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Tuesday, August 30, 2016

Colin Kaepernick

I do not have much to say about NFL (non-starting) quarterback Colin Kaepernick's decision to not stand for the national anthem, since those who read this space know that I support his right to do this, without equivocation. I am heartened to see the NFL and the 49ers are, thus far, allowing his protests--although see the parenthetical in the first sentence. We have come some distance from 1968 and even 1996, when the NBA suspended Mahmoud Abdul-Rauf for one game for refusing to stand.

As for the criticisms, it is more of the same--"you're rich and successful athlete, so you have nothing to complain about." (so one can engage in political expression only when it furthers one's own self-interest?); "the flag is special and you disrespect those who served in the military" (considered and rejected twice by SCOTUS, including by the sainted Justice Scalia); "find another way to do it" (why should someone be forced to sacrifice their best forum?)

Finally, it is beyond laughable that Donald Trump is running for President on an explicit platform that the country is circling the drain, especially for African-Americans, but that an African-American who protests because of the same belief should leave the country. So does that mean that if America does suck, your choices are 1) run for President, 2) leave, or 3) shut up and vote for Donald Trump? That is an odd vision of free speech. But not a surprising one, given the source.

Posted by Howard Wasserman on August 30, 2016 at 10:01 AM in First Amendment, Howard Wasserman | Permalink

Comments

On the other hand, this also somewhat begs the question of why we have the Star Spangled Banner prior to mere sporting events in the first place — it's a North American thing. "God Save the Queen" does not play before Premier League matches... and similarly for the Bundesliga, Premier Liga, Serie A, other sports, etc.

Posted by: C.E. Petit | Aug 30, 2016 11:30:11 AM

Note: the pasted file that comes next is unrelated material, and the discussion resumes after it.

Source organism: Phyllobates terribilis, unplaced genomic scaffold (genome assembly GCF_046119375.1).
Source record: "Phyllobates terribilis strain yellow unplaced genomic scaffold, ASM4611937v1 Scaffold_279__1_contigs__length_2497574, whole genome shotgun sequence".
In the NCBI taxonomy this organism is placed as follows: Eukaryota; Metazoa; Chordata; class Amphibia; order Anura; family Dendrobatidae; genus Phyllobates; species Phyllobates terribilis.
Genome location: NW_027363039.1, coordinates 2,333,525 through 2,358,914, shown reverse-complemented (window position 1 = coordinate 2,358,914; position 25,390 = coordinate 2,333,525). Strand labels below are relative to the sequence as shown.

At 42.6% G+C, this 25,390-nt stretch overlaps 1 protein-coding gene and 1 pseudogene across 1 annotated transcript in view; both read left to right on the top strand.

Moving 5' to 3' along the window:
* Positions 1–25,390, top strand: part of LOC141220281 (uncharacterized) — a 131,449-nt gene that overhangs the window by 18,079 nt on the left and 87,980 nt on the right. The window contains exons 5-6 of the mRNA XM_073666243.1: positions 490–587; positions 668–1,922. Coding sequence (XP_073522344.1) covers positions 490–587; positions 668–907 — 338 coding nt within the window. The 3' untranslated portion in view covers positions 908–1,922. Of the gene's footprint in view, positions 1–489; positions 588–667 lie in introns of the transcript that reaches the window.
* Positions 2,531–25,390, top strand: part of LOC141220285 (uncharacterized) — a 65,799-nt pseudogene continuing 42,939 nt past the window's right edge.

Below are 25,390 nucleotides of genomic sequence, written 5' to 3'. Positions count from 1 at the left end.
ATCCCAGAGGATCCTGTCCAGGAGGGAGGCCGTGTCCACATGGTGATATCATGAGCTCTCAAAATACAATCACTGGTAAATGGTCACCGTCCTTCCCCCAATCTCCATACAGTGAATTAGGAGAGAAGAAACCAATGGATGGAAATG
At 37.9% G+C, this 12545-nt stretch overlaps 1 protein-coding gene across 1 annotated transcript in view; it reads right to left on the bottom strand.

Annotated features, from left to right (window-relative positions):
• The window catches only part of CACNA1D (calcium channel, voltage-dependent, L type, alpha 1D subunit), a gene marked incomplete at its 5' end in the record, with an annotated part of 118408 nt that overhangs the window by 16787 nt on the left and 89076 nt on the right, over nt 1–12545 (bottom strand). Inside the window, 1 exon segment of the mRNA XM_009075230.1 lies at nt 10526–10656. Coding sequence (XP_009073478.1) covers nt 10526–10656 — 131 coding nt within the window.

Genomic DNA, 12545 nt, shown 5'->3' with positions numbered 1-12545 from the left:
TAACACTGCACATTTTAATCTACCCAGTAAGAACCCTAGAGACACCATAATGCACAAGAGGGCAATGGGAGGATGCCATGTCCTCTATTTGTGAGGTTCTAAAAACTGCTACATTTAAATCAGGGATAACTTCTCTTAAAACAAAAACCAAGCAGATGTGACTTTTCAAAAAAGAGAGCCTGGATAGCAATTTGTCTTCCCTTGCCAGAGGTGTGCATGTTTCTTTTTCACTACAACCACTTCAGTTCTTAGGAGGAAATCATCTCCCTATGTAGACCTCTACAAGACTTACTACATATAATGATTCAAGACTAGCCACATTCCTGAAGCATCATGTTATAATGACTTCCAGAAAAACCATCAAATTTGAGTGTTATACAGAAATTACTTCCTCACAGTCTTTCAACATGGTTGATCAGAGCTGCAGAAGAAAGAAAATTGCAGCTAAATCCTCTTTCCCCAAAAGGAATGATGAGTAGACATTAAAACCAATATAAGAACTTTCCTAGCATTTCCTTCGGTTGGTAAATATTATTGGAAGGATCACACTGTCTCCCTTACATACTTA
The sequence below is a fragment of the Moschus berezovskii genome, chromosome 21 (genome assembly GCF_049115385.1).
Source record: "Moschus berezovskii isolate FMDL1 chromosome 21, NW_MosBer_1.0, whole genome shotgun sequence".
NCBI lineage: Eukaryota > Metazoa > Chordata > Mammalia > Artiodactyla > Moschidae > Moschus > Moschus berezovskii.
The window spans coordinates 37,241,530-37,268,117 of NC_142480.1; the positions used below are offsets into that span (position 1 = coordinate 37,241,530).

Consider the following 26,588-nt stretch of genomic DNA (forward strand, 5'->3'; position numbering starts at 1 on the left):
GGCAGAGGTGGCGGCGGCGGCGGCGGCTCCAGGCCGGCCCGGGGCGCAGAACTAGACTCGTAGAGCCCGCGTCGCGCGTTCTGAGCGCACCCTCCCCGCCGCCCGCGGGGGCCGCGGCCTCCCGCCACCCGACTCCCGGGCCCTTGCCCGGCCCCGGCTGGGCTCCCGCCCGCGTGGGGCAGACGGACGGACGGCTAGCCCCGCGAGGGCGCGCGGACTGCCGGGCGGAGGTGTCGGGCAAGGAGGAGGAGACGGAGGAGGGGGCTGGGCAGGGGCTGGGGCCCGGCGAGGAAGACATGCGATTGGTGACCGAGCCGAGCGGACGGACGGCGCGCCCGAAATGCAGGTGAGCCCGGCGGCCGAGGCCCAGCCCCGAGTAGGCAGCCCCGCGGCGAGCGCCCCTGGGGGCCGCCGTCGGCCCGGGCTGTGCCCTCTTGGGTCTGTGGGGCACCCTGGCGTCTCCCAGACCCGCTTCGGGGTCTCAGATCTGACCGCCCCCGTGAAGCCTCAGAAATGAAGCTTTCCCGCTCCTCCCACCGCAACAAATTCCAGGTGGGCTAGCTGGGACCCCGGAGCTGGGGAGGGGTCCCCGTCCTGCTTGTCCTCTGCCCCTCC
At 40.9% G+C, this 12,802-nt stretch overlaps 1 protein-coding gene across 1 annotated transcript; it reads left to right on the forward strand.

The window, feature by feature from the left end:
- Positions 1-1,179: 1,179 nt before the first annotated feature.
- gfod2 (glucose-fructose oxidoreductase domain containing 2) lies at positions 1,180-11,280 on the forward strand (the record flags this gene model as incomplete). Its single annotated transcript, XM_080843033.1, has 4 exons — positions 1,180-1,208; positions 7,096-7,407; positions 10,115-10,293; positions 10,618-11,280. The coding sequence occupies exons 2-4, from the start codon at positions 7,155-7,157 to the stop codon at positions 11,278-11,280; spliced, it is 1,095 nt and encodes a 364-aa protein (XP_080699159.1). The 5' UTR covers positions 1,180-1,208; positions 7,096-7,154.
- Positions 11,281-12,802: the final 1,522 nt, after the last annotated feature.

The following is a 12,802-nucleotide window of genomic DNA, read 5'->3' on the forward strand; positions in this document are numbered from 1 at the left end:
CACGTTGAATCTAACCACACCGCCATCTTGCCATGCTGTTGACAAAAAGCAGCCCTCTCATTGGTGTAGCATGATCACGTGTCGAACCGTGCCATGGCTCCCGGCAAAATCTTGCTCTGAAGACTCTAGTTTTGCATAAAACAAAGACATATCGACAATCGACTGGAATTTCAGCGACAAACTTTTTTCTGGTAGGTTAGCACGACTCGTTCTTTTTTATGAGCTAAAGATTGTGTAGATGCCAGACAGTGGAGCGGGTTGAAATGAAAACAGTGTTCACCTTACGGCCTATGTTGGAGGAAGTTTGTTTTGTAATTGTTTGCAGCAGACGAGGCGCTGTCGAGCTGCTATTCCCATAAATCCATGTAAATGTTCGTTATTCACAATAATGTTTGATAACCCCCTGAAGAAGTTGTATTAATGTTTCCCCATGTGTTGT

I support his right to do this. I can't, for the life of me, figure out why people even care. Though, I do chuckle a bit at the thought that he is expressing genuine outrage. It's a business decision. Kap has to re-build his brand, and controversy is the easiest way to do it. In the short-term, it's working beautifully. He's had two or three solid days of constant discussion. The long-term, though, is a different story, because what he's protesting is so vague (justice for those who are oppressed) there's likely no way we'll ever reach a point where we say, "Awesome. Nobody is oppressed and justice is fairly distributed."

Posted by: YesterdayIKilledAMammoth | Aug 30, 2016 12:12:11 PM

C.E., the playing of the national anthem before sporting events started during WW II. It also was played at the movies although that ended with the war's end. I agree that it could easily be limited to the opening game of the World Series and the Super Bowl if we wanted to make it something special.

Posted by: PaulB | Aug 30, 2016 12:21:37 PM

I really doubt that Kaepernick is protesting to "re-build his brand." Given the conservative nature of NFL owners/managers--and I mean both politically conservative and small-c conservative--and Kap's somewhat surprising descent into fringe-player status, his actions are much more likely to lead to a ticket out of the league than to some sort of resurgence.

Posted by: anon | Aug 30, 2016 12:49:00 PM

Carlos Delgado is the player that comes to mind given my fan sentiments.

He did it before coming to the NY Mets and I wonder if it would have been more complicated in NYC. At the time, he was with the Toronto Blue Jays. As a conciliatory gesture, he did stand for "God Bless America" when he came to NY.

It was a response to the Iraq War and the Navy-Vieques protests.

Posted by: Joe | Aug 30, 2016 1:54:37 PM

Well, to be fair, I didn't say he was rebuilding his brand for the NFL. Although, there are several athletes who used controversy to bill themselves. Ali famously said half the people who came to his fights came to watch him lose--but they still paid for tickets.

Perhaps, this is a ploy by Kap to stay in the league. If the 49ers let him go, there will be an outcry that this is a reason why, and Kap in all likelihood will glide into another gig. Or, perhaps Kap is playing the long game and game-planning for life after football (he is, after all, a fringe player now).